McAlester, Okla. For Jannie Coverdale, the search for suspects in the 1995 Oklahoma City bombing that killed her two grandsons and 166 other people did not end with the arrests of Timothy McVeigh and Terry Nichols.
Nine years after the deadly bombing, Coverdale is among a resolute group of survivors and members of victims' families that is still searching for the enigmatic suspect John Doe No. 2 and evidence of a wider bombing conspiracy.
Coverdale and others believe the state murder trial of bombing conspirator Terry Nichols may be their last chance to prove what prosecutors argue is a leap of faith: that unknown others were involved in the plot to bomb the Oklahoma City federal building.
"I want to get to the bottom of it," Coverdale said.
Earlier this month, Coverdale sent a letter to FBI Director Robert Mueller asking that the investigation into the April 19, 1995, bombing be reopened, citing the bureau's failure to share evidence of possible bombing co-conspirators with top bombing investigators. She said she has not received a reply.
Nichols' defense attorneys have built a case around documents and witness accounts they say show other co-conspirators helped McVeigh in the plot to bomb the Oklahoma City federal building and that Nichols was set up
Judge Steven Taylor is scheduled to take testimony on the motion when Nichols' trial resumes today, the ninth anniversary of the bombing.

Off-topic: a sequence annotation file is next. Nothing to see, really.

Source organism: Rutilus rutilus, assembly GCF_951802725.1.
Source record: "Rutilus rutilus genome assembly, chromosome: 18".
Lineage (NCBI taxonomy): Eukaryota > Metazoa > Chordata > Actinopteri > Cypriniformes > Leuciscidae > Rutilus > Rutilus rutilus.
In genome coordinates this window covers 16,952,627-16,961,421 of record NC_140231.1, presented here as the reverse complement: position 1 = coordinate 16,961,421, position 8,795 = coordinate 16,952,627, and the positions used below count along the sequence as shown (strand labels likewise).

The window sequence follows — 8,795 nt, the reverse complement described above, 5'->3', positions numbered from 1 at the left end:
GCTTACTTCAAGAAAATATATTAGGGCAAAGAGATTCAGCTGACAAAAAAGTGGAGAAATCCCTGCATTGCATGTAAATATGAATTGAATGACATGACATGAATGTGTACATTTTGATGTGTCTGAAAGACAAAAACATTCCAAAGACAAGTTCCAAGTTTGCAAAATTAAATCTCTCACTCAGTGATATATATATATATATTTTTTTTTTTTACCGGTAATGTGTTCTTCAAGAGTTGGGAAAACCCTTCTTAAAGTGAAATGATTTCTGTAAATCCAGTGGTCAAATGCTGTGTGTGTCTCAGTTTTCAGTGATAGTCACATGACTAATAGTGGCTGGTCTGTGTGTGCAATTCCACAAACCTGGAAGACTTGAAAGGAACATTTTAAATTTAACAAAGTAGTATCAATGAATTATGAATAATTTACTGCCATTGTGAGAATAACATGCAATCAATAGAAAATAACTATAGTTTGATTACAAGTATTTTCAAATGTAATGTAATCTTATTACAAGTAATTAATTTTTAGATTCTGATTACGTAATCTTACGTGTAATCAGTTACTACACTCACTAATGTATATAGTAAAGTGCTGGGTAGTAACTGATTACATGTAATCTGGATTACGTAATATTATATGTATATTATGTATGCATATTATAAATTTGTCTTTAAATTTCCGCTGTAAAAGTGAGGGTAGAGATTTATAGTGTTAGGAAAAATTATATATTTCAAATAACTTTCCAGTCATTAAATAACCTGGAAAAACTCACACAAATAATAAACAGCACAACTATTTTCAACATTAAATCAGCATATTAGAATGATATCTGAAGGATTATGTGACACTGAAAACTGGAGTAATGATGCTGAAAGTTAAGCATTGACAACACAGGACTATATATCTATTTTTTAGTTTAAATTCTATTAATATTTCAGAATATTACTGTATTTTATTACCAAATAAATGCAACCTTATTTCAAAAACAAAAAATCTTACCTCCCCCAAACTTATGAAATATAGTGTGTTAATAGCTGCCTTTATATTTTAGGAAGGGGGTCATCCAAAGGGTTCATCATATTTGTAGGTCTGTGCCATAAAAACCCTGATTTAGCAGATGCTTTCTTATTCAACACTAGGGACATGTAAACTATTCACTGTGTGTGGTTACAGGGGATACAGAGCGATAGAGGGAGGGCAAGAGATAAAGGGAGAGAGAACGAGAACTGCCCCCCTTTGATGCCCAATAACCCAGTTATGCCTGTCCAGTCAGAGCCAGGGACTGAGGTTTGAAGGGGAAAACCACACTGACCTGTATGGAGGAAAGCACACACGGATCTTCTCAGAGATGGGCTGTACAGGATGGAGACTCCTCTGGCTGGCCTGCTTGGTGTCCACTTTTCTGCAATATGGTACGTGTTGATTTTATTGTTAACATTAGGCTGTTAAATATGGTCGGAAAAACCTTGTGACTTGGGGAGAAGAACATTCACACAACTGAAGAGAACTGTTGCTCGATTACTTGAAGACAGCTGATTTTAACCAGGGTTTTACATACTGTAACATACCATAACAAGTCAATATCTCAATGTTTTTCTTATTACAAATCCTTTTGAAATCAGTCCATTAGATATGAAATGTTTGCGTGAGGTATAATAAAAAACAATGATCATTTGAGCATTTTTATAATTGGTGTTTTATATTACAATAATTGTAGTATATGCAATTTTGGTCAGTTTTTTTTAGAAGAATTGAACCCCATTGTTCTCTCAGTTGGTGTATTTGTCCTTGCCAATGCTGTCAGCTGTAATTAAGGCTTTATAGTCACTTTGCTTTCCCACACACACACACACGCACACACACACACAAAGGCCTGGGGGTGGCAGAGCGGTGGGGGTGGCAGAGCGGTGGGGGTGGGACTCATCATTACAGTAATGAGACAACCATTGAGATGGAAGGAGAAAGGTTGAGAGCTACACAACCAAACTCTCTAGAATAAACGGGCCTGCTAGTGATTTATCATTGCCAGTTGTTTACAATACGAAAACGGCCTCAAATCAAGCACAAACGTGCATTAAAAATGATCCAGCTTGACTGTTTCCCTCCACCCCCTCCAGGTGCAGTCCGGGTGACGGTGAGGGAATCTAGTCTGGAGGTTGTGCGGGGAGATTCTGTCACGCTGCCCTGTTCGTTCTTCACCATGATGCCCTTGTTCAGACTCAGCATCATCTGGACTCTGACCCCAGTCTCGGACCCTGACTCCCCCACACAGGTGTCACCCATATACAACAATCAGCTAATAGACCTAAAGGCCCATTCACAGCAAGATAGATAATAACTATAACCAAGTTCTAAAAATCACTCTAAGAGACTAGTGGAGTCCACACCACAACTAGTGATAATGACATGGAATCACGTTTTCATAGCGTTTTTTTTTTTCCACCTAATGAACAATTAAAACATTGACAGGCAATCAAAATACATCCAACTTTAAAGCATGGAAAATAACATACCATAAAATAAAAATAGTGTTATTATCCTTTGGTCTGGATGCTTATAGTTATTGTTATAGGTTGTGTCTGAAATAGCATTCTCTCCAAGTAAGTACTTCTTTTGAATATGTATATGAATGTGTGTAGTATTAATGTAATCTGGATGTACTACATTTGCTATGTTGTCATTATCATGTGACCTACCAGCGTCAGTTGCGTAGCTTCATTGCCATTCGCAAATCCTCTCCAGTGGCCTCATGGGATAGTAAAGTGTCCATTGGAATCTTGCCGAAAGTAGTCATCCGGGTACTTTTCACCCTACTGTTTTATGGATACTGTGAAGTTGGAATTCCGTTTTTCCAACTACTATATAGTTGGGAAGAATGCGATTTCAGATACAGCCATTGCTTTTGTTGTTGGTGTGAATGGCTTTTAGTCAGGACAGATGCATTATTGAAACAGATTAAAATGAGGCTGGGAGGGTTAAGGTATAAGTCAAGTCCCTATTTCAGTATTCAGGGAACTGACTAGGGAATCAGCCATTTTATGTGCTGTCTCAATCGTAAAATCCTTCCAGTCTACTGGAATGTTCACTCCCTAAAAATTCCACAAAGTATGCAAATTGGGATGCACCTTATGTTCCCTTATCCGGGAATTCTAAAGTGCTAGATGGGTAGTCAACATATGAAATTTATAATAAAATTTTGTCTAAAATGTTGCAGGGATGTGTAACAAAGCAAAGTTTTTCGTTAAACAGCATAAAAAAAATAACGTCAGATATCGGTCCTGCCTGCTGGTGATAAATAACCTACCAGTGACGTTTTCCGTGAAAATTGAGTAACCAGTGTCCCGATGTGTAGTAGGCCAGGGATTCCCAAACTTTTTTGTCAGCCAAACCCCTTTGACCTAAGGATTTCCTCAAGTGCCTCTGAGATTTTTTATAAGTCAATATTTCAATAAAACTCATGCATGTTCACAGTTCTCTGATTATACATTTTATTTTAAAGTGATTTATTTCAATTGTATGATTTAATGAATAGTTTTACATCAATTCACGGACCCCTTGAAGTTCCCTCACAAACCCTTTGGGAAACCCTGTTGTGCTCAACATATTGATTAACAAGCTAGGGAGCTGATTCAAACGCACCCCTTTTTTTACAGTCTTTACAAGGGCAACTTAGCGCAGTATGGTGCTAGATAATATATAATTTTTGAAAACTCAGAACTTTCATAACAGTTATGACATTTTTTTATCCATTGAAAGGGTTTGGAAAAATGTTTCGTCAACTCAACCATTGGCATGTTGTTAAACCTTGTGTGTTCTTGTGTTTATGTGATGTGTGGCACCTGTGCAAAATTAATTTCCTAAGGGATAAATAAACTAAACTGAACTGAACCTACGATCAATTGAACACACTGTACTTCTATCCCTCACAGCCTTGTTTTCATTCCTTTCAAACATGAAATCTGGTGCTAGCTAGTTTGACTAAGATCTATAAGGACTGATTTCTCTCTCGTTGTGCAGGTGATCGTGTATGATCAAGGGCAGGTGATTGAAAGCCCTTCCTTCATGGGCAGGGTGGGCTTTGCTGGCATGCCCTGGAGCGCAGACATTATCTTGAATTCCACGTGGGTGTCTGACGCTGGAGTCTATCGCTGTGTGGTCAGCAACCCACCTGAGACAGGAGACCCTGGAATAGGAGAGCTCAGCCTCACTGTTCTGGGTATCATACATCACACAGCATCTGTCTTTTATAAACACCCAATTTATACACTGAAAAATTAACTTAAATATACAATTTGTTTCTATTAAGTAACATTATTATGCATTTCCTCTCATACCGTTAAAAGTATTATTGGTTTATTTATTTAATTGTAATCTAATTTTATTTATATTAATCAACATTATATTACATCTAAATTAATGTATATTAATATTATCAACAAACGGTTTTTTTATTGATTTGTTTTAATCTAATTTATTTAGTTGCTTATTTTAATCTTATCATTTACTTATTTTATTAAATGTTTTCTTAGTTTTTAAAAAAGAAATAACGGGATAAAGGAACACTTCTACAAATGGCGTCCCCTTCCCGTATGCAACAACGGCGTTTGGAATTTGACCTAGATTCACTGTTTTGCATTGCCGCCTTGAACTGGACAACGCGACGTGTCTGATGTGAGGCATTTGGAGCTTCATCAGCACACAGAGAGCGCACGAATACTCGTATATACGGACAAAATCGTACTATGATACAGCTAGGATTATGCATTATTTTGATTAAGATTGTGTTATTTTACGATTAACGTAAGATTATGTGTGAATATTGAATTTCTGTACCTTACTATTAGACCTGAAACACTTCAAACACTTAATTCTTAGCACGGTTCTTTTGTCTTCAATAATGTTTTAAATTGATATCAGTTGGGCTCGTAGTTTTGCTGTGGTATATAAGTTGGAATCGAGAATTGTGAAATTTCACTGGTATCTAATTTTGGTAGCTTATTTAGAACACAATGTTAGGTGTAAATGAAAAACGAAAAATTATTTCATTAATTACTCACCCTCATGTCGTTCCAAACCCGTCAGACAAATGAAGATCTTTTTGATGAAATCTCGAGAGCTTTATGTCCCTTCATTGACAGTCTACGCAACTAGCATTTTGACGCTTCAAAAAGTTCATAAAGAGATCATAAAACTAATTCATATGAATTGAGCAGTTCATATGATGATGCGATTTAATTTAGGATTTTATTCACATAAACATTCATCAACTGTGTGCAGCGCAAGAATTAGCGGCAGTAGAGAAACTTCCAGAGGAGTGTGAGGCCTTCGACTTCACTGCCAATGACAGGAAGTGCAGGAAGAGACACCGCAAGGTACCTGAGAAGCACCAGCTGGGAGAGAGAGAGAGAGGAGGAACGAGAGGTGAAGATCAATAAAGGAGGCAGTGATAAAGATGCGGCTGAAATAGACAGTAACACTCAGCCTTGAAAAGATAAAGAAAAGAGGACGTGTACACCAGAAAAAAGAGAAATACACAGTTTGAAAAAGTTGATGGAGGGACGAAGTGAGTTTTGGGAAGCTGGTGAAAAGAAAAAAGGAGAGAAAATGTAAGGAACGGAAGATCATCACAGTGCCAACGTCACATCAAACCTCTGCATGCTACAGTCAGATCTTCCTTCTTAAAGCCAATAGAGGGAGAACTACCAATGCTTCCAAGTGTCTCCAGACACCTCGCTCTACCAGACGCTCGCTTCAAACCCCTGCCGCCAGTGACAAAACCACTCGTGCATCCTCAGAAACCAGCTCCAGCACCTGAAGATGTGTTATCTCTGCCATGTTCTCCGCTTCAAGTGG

Nichols, 49, was convicted on federal counts of conspiracy and involuntary manslaughter in Denver in 1997. He was sentenced to life in prison for the deaths of eight federal law enforcement officers in the bombing of the Alfred P. Murrah Federal Building.
In Oklahoma, Nichols faces 161 state counts of first-degree murder for the deaths of the other 160 victims and one victim's fetus. Prosecutors are seeking the death penalty.
The day after the bombing, the FBI released sketches of two men drawn from descriptions provided by employees at a Junction City, Kan., body shop. Authorities said the truck used to deliver the Oklahoma City bomb was rented at the shop.
One sketch, known as John Doe No. 1, resembled McVeigh. The other, John Doe No. 2, depicted a dark-haired, muscular man with features that do not resemble Nichols.
Investigators identified the suspect as an Army private who was at the body shop about the same time and had nothing to do with the bomb plot. But Coverdale and others believe the sketch resembles a man of Middle Eastern descent.
Lawton and 13 other survivors and victims' relatives filed a federal lawsuit in 2002 against Iraq, claiming Iraqi officials provided money and training to McVeigh and Nichols. The lawsuit is pending.